This classic Neapolitan dish involves poaching fish in a liquid that Marcella Hazan explained as being “denser than a broth, looser, more vivacious and fresher in taste than any sauce.” It’s made by simmering chopped extra-ripe tomatoes with water, garlic, chile and other flavorings. Once the water tastes like tomato, fish fillets are poached in it. This foolproof method prevents overcooking, so it’s ideal for all kinds of delicate seafood. Some think “crazy” refers to the broth’s spiciness, while others think the name comes from the fact that fishermen made the dish with seawater (but it could also simply reflect that water is the key ingredient).
In a large skillet with high sides, combine the olive oil, garlic, fennel seeds and red-pepper flakes. Set over medium-low and cook, swirling occasionally, until sizzling and fragrant, 3 to 5 minutes.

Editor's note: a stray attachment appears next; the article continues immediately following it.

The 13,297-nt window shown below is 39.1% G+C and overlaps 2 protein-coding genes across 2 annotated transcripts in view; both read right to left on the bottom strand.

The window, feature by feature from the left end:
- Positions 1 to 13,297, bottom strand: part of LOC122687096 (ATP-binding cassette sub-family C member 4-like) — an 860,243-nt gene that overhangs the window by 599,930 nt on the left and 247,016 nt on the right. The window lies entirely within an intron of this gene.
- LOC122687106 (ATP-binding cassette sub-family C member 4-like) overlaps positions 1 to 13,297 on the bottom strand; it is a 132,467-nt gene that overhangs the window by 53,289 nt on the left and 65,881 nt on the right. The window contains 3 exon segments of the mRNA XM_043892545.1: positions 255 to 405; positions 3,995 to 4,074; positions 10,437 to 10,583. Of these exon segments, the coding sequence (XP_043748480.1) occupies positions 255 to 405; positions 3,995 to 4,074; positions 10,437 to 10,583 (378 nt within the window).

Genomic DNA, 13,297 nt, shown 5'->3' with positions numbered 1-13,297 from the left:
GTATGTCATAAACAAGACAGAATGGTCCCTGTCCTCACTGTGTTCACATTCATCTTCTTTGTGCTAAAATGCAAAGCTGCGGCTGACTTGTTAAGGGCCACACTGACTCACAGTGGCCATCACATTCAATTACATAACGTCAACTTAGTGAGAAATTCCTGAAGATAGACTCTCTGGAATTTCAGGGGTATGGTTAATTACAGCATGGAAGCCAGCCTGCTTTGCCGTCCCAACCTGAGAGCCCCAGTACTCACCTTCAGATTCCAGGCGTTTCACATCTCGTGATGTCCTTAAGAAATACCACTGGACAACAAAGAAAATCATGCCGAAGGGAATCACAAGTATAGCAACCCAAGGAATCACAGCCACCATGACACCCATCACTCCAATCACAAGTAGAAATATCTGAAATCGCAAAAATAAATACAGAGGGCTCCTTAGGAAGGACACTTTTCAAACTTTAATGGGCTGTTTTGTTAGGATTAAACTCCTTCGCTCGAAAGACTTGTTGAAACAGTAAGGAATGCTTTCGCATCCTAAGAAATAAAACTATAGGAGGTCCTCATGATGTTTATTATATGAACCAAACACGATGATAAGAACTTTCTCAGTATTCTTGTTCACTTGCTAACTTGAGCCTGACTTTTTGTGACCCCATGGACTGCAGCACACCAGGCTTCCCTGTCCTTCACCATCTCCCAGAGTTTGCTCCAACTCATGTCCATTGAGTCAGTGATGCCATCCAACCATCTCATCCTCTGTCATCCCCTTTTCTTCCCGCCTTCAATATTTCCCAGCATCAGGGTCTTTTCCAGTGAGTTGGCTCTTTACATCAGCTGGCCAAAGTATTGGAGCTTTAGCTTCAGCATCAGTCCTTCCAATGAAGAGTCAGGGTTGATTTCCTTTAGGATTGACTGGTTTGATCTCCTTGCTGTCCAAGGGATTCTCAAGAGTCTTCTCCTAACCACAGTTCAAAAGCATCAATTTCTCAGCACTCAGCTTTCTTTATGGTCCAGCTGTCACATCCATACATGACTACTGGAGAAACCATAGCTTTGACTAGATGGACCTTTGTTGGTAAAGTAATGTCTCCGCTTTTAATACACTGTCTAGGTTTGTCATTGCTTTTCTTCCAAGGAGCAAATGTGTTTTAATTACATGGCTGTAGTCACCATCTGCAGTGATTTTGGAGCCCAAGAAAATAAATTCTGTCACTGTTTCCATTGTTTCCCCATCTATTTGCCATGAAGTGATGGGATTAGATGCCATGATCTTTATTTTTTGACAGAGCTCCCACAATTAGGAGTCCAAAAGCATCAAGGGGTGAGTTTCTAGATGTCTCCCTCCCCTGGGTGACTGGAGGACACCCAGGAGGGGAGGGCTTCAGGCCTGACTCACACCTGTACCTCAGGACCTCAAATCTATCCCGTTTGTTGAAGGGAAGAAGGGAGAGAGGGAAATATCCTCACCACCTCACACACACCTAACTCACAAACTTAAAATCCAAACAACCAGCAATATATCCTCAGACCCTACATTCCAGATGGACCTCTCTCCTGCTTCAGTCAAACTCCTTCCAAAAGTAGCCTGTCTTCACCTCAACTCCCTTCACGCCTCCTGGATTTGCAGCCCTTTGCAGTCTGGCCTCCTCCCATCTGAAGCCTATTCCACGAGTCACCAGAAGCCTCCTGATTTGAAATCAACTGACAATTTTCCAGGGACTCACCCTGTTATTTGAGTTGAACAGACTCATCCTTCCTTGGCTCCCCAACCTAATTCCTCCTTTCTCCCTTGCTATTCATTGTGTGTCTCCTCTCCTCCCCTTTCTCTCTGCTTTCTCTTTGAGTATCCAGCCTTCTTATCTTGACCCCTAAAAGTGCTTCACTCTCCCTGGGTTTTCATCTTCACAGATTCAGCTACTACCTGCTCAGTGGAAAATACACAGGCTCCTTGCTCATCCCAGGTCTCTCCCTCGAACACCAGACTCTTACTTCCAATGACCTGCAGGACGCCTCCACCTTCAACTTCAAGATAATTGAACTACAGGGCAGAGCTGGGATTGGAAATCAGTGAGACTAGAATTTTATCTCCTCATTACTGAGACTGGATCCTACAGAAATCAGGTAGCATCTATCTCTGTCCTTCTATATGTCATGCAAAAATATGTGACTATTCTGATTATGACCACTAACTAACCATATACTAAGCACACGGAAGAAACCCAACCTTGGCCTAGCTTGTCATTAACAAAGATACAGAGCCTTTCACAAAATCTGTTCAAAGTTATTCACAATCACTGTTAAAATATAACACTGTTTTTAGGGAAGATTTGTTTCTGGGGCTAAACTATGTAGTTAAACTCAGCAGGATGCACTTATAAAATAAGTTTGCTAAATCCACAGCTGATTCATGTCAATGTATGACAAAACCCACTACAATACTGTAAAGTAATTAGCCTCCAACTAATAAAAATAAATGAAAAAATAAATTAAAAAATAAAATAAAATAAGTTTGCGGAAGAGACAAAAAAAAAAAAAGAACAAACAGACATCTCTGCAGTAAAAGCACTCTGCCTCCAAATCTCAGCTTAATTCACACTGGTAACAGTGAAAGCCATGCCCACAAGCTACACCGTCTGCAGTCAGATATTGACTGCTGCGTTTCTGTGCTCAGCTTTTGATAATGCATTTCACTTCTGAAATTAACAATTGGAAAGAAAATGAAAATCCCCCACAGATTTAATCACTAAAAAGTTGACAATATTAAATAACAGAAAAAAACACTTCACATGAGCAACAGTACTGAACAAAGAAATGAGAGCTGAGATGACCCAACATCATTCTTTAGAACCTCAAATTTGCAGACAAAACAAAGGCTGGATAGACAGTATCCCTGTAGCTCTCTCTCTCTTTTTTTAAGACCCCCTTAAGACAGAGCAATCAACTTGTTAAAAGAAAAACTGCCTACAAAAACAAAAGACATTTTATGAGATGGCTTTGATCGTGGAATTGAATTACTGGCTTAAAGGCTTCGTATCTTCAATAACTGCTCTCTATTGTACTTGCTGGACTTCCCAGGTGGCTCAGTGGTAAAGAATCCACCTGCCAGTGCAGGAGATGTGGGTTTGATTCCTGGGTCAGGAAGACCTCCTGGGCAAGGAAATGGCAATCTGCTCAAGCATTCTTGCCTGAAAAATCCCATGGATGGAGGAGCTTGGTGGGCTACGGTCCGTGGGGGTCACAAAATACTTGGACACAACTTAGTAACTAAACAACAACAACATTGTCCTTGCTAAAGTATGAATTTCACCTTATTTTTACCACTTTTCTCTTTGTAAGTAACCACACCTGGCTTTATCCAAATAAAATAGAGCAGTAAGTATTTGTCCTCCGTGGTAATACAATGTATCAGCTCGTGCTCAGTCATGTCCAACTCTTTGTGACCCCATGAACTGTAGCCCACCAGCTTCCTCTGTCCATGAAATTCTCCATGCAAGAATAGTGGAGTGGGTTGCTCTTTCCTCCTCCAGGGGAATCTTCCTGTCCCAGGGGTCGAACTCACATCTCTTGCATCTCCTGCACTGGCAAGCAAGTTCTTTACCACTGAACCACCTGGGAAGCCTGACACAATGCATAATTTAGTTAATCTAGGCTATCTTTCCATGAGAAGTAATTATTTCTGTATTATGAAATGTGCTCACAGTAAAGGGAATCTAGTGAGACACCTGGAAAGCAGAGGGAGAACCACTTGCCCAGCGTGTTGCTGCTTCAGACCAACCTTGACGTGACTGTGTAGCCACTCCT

Add 2 1/2 cups water, the tomatoes and 2 teaspoons salt to the skillet. Bring to a boil over high, then cover, reduce heat to medium, and cook until the tomatoes are softened and the water is bright red and tastes like tomato, 15 to 20 minutes.
Pat the fish dry and season with salt. Lay the fish into the tomato water, cover and cook until the fish is opaque and flakes easily, 4 to 8 minutes.
Taste the water and adjust seasonings with salt and red-pepper flakes. If the liquid has reduced so much that it resembles sauce, add a little water until it looks like tomatoes suspended in red-tinted water. Serve the fish and tomato water in shallow bowls, with a drizzle of olive oil and bread for dunking.